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Go Girls - First Episode

Television, 2009 (Excerpts)

Go Girls starts from a twist, a beach and a promise. The twist is that this femme-dominated tale is narrated by a male (Jay Ryan). The promise involves four friends having a drink on the beach, and agreeing to make a major life-change within a year. Amy (Anna Hutchison) wants to be rich; whacky bartender Britta (Alix Bushnell) seeks fame; straight-talking Cody (Bronwyn Turei) wants a hubbie. The intentionally "optimistic, kind" hit show stretched to five seasons. In the backgrounder, co-creator Rachel Lang writes about the show's origins and difficult, rain-sodden birth.

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Asia Downunder - Future to the Fore (Lydia Ko)

Television, 2011 (Excerpts)

This five-minute excerpt from Asia Downunder’s final, 2011 season joins promising golfer Lydia Ko at the driving range. Here the South Korean-born Ko is a 14 year-old student at Pinehurst School. Her coach Guy Wilson, who trained her since she was six, discusses seeking sponsorship, and Ko talks about the challenges of keeping up study while training 40 hours a week. The dilemma was soon to become moot: the world’s top-ranked amateur turned pro on 23 October 2013. Roughly two years later, she became the youngest woman to win a major on the LPGA tour.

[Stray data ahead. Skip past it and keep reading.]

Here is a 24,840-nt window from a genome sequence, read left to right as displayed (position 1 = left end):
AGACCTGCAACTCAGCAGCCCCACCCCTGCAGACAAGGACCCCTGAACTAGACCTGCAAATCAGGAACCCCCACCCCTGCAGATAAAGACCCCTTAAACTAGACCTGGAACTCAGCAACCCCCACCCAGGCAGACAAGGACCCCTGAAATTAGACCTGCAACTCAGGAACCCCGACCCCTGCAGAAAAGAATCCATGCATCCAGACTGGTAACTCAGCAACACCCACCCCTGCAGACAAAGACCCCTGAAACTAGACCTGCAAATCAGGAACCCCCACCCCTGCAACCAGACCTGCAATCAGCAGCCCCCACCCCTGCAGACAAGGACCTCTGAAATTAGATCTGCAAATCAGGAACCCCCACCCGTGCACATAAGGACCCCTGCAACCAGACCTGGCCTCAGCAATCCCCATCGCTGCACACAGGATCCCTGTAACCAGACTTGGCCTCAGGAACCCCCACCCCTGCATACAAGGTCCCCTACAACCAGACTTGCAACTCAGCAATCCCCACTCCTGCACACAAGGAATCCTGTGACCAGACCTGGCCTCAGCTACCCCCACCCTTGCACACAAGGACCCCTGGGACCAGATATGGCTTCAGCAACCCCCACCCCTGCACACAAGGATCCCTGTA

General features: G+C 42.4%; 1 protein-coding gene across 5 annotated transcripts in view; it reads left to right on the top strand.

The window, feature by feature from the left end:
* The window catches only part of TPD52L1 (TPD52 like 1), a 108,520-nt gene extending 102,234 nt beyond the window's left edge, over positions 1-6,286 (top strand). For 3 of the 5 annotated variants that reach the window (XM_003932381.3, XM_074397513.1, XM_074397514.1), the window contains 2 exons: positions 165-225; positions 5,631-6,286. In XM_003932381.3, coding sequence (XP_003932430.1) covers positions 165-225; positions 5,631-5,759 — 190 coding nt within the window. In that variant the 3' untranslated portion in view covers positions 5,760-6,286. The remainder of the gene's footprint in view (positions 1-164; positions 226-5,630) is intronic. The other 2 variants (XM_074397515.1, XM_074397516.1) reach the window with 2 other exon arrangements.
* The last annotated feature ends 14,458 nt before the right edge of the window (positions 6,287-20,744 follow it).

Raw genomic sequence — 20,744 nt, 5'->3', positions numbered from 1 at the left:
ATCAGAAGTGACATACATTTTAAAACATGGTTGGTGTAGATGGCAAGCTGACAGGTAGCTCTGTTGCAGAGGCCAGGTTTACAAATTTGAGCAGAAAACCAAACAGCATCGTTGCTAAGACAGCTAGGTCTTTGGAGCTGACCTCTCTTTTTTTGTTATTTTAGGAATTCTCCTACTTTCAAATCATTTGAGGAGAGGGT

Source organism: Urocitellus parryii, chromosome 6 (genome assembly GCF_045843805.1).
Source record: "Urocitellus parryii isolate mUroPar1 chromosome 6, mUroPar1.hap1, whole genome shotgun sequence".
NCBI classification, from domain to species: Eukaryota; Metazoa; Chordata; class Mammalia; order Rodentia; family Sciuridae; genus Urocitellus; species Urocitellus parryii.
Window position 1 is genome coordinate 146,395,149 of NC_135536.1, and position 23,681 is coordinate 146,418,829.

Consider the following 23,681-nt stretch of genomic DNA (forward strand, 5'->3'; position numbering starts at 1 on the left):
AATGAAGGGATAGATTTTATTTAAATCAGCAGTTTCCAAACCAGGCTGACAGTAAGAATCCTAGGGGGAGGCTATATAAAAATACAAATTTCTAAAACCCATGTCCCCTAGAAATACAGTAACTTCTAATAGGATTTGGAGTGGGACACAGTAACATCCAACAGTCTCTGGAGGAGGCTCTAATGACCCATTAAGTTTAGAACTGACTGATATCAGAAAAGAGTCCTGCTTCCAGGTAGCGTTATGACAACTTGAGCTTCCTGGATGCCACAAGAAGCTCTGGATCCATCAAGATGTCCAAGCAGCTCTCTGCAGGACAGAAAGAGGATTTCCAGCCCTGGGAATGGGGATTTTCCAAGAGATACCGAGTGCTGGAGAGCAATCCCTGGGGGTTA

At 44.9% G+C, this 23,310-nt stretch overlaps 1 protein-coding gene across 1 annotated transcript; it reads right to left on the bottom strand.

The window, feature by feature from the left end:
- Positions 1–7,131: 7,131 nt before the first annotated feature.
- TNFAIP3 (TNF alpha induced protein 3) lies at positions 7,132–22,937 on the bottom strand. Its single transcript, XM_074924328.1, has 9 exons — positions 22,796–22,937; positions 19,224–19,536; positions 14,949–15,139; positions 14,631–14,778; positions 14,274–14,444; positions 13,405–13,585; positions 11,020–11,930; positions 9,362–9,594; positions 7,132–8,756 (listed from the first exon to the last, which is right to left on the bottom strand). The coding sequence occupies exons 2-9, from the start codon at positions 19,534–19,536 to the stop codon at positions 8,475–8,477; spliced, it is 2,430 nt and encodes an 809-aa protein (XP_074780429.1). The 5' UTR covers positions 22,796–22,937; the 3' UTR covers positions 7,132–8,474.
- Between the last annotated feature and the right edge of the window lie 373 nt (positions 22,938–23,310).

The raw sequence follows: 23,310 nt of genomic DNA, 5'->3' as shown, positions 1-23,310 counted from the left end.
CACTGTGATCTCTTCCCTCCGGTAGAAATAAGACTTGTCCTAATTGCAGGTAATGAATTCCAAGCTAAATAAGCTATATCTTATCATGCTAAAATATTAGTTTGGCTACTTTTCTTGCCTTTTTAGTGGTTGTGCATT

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New Faces Old Fears

Television, 2004 (Full Length)